At the beach, we enjoyed gulls and terns diving for fish, a pair of Semipalmated Plovers chasing bugs, Ruddy Turnstones bathing in rain puddles and saw five young Yellow-crowned Night Herons in the space of a couple hundred yards.

The lake produced a Limpkin showing off his Apple Snail, a young Tricolored Heron resplendent in his chestnut-tinged plumage, an Anhinga drying his shiny black feathers and a loud Carolina Wren scolding the entire time.

Sod fields were dotted with migratory shorebirds, including numerous Killdeer, a couple hundred Least Sandpiper, a few dozen Pectoral Sandpiper, Lesser Yellowlegs, Short-billed Dowitchers and a Spotted Sandpiper.  In a nearby field were hundreds of Barn Swallows performing their dizzying aerobatic show.   The bird of the day was a Peregrine Falcon which flew directly overhead just as we were getting in the truck (and AFTER the camera was put away).

In the woods along the river we spotted five Red-headed Woodpeckers (including one juvenile), four Northern Parula, a White-eyed Vireo, Black and White Warbler, Prairie Warbler, Blue-gray Gnatcatcher and two Yellow-billed Cuckoo.  A surprising find was a roosting Common Nighthawk on a tree branch.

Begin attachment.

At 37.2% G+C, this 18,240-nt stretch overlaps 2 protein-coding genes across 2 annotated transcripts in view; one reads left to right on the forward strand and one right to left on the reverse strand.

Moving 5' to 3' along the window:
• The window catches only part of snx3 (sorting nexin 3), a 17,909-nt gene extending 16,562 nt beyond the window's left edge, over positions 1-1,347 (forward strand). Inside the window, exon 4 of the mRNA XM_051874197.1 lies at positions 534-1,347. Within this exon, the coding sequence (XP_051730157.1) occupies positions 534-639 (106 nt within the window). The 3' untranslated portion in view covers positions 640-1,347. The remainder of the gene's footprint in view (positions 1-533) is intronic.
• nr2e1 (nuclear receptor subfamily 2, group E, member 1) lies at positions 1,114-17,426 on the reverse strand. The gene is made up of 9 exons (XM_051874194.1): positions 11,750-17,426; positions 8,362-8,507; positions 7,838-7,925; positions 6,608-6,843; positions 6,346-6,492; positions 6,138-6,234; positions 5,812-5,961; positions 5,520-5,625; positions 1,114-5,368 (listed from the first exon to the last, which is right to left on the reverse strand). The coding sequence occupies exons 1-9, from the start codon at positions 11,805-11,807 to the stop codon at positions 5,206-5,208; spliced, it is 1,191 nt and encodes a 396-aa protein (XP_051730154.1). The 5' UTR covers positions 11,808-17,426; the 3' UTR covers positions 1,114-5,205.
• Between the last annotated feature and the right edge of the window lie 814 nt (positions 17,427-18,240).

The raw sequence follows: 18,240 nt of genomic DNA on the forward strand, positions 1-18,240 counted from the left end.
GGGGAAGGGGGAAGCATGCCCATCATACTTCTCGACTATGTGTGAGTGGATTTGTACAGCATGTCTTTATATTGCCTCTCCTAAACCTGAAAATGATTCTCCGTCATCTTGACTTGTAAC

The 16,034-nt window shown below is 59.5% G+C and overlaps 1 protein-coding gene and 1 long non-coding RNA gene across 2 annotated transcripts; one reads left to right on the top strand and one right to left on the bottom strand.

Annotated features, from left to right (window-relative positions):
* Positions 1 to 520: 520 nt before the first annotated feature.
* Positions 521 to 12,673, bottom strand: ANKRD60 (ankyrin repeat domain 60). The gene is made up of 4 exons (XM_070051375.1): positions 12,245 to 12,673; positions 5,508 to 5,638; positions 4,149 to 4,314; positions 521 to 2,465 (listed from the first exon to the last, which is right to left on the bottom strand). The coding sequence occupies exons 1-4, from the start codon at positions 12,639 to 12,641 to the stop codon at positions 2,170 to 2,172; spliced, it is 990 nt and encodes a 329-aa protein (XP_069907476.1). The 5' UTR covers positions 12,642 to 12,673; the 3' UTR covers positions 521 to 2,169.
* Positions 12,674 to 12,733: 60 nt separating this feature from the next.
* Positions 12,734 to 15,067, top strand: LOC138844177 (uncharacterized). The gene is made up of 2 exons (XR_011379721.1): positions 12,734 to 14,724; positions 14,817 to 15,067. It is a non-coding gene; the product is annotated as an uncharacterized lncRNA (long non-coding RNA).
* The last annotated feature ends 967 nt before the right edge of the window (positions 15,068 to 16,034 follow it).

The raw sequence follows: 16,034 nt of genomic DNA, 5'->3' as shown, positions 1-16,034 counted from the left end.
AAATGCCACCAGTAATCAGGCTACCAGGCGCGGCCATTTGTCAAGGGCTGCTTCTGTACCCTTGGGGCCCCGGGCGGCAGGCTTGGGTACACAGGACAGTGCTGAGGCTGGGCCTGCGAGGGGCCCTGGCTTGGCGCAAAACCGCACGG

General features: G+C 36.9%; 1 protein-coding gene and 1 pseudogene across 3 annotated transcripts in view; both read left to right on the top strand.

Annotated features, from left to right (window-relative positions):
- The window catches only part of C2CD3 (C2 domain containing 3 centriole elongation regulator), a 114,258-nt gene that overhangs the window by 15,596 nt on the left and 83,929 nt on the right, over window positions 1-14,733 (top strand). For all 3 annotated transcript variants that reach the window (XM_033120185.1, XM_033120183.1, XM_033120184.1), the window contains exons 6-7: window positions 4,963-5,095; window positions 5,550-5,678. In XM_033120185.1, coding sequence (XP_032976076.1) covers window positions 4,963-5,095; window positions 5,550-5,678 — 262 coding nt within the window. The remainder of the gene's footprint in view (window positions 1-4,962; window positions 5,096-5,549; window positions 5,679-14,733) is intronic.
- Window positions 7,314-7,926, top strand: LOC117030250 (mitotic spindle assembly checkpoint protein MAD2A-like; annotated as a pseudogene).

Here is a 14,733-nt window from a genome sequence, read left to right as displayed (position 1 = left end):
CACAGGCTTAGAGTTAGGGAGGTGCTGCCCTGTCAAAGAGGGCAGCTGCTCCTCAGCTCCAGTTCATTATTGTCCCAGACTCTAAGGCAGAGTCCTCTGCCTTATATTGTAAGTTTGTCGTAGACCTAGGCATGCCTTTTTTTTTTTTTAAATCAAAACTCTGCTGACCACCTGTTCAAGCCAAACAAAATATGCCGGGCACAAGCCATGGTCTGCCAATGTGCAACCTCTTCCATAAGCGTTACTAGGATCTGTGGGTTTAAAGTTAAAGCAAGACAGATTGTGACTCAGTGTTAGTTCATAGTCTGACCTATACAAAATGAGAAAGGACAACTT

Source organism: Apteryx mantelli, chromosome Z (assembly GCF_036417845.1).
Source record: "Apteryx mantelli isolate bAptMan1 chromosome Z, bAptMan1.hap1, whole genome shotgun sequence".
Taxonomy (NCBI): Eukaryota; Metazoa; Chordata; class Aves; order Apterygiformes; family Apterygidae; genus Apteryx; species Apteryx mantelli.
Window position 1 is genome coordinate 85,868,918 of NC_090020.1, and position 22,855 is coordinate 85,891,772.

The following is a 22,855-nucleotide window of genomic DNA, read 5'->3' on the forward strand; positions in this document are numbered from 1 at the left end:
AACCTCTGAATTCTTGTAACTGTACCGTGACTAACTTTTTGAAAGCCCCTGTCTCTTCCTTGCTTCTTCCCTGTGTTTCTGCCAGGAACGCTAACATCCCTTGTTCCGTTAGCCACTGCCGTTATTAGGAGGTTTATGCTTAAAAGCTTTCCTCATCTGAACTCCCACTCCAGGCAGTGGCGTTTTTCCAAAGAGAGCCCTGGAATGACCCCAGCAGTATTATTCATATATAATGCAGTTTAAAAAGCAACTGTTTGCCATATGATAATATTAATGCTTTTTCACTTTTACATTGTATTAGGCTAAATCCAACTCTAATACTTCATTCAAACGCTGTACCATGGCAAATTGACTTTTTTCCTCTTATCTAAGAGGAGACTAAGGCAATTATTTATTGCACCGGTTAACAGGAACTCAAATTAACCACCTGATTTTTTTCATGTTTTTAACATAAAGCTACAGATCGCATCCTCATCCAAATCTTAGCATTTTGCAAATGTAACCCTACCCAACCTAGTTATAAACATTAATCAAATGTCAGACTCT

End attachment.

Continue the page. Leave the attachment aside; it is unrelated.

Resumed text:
All in all, a very satisfying day.

Here’s a sampling of encounters during our random wandering.

Ruddy Turnstone

Ruddy Turnstone

Semipalmated Plover

Semipalmated Plover

Snowy Egret

Snowy Egret

Yellow-crowned Night Heron (immature)

Yellow-crowned Night Heron (immature)

Gray Kingbird

Gray Kingbird

Tricolored Heron (immature)

Tricolored Heron (immature)

Limpkin

Limpkin

Anhinga

Anhinga

Carolina Wren

Carolina Wren

Zebra Longwing

Zebra Longwing

Horace's Duskywing (Erynnis horatius)

Horace’s Duskywing (Erynnis horatius)

Larva of Cloudless Sulphur (Phoebis sennae)

Larva of Cloudless Sulphur (Phoebis sennae)

Cloudless Sulphur

Cloudless Sulphur

Least Sandpiper

Least Sandpiper

Pectoral Sandpiper

Pectoral Sandpiper

Bank Swallow, Barn Swallows

Bank Swallow, Barn Swallows

Red-headed Woodpecker

Red-headed Woodpecker

Common Nighthawk

Common Nighthawk

If you have an opportunity, plan carefully to increase the chances for a successful birding adventure.  Or, go take a look hither and thither and see what may be waiting for you.  Oh, and don’t forget yon – that’s where the really good birds are!

Enjoy your search for a natural place and come back for a visit!

 

See more birds at:   Paying Ready Attention   (Check out Wild Bird Wednesday.)

Categories: Birds, Florida, Photography | Tags: , , , , , , , , , , , , , , , , , | 39 Comments

Blog at WordPress.com.

%d bloggers like this: